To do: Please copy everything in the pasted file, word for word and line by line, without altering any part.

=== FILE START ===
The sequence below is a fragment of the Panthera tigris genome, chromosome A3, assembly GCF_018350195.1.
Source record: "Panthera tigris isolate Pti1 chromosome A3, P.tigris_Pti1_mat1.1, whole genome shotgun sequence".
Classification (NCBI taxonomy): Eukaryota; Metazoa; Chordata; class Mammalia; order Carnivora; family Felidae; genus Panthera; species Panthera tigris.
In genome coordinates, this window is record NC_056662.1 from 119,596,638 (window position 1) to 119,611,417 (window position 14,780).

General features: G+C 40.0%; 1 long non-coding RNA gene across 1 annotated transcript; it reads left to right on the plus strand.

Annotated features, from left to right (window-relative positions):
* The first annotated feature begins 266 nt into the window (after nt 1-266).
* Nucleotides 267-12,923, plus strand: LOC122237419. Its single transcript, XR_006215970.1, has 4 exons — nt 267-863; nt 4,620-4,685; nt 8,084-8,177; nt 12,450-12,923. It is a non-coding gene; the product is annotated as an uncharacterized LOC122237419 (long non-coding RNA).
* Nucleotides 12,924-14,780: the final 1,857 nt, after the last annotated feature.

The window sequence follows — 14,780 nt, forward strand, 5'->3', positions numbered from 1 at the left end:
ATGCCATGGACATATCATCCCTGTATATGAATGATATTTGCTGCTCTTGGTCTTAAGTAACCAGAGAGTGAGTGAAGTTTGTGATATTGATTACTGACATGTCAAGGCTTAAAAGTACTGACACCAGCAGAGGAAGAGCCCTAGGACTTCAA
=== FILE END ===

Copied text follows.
The sequence below is a fragment of the Panthera tigris genome, chromosome A3, assembly GCF_018350195.1.
Source record: "Panthera tigris isolate Pti1 chromosome A3, P.tigris_Pti1_mat1.1, whole genome shotgun sequence".
Classification (NCBI taxonomy): Eukaryota; Metazoa; Chordata; class Mammalia; order Carnivora; family Felidae; genus Panthera; species Panthera tigris.
In genome coordinates, this window is record NC_056662.1 from 119,596,638 (window position 1) to 119,611,417 (window position 14,780).

General features: G+C 40.0%; 1 long non-coding RNA gene across 1 annotated transcript; it reads left to right on the plus strand.

Annotated features, from left to right (window-relative positions):
* The first annotated feature begins 266 nt into the window (after nt 1-266).
* Nucleotides 267-12,923, plus strand: LOC122237419. Its single transcript, XR_006215970.1, has 4 exons — nt 267-863; nt 4,620-4,685; nt 8,084-8,177; nt 12,450-12,923. It is a non-coding gene; the product is annotated as an uncharacterized LOC122237419 (long non-coding RNA).
* Nucleotides 12,924-14,780: the final 1,857 nt, after the last annotated feature.

The window sequence follows — 14,780 nt, forward strand, 5'->3', positions numbered from 1 at the left end:
ATGCCATGGACATATCATCCCTGTATATGAATGATATTTGCTGCTCTTGGTCTTAAGTAACCAGAGAGTGAGTGAAGTTTGTGATATTGATTACTGACATGTCAAGGCTTAAAAGTACTGACACCAGCAGAGGAAGAGCCCTAGGACTTCAA